Mohs surgery scheduled three months out…
Three months. No kidding.
Despite the reassuring words of my surgeon, three more months where I could not help but wonder: How fast is my cancer growing and spreading in the meantime?
Three more months to realize that he said there’s a 99.9% chance that everything will be fine. 99.9%… pretty good odds… but not 100%.
And then I wondered if he knew it would be three more months until I saw him again… three full months for things to change. I never asked the surgeon about the risk incurred by such a wait time because I never expected it would take that long to find a slot on his schedule. And now my head is filled with a fresh batch of dark thoughts, which includes a very simple question: Would you choose to play a game where you had a 1 in a 1000 chance of dying a slow, painful, disfiguring death? And a full quarter of a year to think about it?
And that’s not all…
In the very same timeframe that I am dealing with this “easy” cancer, I’d already had half of my colon removed due to colon cancer. I was already under surveillance for Lynch Syndrome. I was already bracing myself for a recurrence of colon cancer or for another GI or GU system cancer to be discovered. I already had a sebaceous carcinoma excised from my chest with the expectation that the next lesion is likely to pop up any day.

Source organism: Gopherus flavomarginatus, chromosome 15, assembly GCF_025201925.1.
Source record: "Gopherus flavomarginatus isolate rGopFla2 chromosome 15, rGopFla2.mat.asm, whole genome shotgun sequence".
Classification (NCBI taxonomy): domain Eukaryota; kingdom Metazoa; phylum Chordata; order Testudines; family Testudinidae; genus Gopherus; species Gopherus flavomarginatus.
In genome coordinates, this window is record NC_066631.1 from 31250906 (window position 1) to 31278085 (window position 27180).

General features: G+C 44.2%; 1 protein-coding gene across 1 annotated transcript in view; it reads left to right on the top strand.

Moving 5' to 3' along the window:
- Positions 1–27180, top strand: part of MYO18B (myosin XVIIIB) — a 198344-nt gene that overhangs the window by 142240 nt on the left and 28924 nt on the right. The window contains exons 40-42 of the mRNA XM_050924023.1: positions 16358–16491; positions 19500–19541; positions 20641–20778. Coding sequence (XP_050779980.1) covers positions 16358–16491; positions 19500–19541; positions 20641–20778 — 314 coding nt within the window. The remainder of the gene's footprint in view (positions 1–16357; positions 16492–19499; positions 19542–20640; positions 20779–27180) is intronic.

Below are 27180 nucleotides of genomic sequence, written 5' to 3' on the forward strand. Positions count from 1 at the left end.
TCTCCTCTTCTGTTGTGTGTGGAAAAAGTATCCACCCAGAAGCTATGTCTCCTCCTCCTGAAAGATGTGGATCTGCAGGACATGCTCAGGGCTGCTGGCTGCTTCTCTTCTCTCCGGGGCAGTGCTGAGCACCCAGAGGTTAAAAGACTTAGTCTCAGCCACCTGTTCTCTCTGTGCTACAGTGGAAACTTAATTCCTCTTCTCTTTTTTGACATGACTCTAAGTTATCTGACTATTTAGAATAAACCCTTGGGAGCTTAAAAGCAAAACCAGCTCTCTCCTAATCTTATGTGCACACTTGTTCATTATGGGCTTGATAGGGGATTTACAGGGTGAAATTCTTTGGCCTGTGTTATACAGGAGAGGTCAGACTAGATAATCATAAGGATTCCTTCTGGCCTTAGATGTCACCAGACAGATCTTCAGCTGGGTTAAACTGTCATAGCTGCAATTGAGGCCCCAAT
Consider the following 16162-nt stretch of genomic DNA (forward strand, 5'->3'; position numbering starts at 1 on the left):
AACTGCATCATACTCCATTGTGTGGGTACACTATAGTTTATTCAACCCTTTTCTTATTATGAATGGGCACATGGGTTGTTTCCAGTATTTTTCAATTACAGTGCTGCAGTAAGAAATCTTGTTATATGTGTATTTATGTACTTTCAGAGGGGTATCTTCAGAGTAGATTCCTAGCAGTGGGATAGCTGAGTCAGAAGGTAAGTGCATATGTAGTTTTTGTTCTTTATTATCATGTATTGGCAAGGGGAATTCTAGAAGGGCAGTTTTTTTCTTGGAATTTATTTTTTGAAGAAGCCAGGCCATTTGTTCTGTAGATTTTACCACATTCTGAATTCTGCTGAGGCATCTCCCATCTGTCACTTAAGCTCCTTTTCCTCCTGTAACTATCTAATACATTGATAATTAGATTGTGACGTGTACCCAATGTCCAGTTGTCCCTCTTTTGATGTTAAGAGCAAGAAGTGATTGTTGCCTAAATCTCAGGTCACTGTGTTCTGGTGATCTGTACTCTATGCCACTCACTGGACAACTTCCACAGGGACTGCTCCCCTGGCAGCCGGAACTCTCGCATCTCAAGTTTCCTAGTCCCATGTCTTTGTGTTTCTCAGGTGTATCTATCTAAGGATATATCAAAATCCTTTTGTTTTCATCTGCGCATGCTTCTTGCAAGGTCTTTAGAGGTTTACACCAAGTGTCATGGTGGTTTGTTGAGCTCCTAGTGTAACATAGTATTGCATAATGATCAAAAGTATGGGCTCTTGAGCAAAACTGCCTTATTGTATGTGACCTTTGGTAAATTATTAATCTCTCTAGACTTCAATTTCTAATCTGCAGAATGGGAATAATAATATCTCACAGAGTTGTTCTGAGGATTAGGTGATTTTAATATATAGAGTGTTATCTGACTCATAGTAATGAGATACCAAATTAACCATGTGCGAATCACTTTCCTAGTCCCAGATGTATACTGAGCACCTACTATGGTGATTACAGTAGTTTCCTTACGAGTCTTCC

Anxiety on top of anxiety on top of anxiety.
And all to what end, I am compelled to ask.
2 thoughts on “A Cancer Journey: My “Easy” Cancer, Part 8”
Hello. Accidentally found your page (from piano lessons). Just wanted to say that you have a great soul and you’re very appealing person. I wish you best luck in your fight and be strong.
I don’t know if it’s possible to make surgery in other country? Sorry if it’s sounds silly.
Thanks for caring, Pavel, and for the words of encourage. I am very fortunate to have excellent medical care in the USA.